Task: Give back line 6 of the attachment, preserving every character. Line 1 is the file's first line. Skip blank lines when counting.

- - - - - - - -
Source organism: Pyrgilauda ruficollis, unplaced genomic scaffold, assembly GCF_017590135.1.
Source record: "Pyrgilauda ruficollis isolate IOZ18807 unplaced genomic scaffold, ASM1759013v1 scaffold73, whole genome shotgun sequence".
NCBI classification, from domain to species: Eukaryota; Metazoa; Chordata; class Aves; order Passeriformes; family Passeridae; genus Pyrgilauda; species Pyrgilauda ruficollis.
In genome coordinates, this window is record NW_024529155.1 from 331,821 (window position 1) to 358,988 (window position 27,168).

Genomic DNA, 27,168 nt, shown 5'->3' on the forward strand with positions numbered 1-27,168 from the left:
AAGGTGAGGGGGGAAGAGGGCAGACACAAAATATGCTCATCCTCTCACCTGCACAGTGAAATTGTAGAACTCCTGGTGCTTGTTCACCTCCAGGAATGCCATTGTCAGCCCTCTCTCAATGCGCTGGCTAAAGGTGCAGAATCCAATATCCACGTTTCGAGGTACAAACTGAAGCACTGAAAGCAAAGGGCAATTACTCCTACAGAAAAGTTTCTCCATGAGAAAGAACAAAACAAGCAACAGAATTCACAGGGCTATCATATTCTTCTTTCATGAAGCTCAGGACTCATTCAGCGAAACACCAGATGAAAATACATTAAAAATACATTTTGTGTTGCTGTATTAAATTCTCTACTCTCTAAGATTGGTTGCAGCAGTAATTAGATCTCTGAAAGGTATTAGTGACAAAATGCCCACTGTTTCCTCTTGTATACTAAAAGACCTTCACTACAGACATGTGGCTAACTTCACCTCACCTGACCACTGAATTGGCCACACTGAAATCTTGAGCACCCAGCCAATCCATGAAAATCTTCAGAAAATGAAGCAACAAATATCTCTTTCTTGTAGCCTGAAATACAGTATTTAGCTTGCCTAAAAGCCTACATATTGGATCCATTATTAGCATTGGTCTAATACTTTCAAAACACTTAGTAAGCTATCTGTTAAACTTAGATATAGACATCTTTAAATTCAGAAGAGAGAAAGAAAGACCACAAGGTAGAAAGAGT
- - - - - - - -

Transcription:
AAGGTGAGGGGGGAAGAGGGCAGACACAAAATATGCTCATCCTCTCACCTGCACAGTGAAATTGTAGAACTCCTGGTGCTTGTTCACCTCCAGGAATGCCATTGTCAGCCCTCTCTCAATGCGCTGGCTAAAGGTGCAGAATCCAATATCCACGTTTCGAGGTACAAACTGAAGCACTGAAAGCAAAGGGCAATTACTCCTACAGAAAAGTTTCTCCATGAGAAAGAACAAAACAAGCAACAGAATTCACAGGGCTATCATATTCTTCTTTCATGAAGCTCAGGACTCATTCAGCGAAACACCAGATGAAAATACATTAAAAATACATTTTGTGTTGCTGTATTAAATTCTCTACTCTCTAAGATTGGTTGCAGCAGTAATTAGATCTCTGAAAGGTATTAGTGACAAAATGCCCACTGTTTCCTCTTGTATACTAAAAGACCTTCACTACAGACATGTGGCTAACTTCACCTCACCTGACCACTGAATTGGCCACACTGAAATCTTGAGCACCCAGCCAATCCATGAAAATCTTCAGAAAATGAAGCAACAAATATCTCTTTCTTGTAGCCTGAAATACAGTATTTAGCTTGCCTAAAAGCCTACATATTGGATCCATTATTAGCATTGGTCTAATACTTTCAAAACACTTAGTAAGCTATCTGTTAAACTTAGATATAGACATCTTTAAATTCAGAAGAGAGAAAGAAAGACCACAAGGTAGAAAGAGT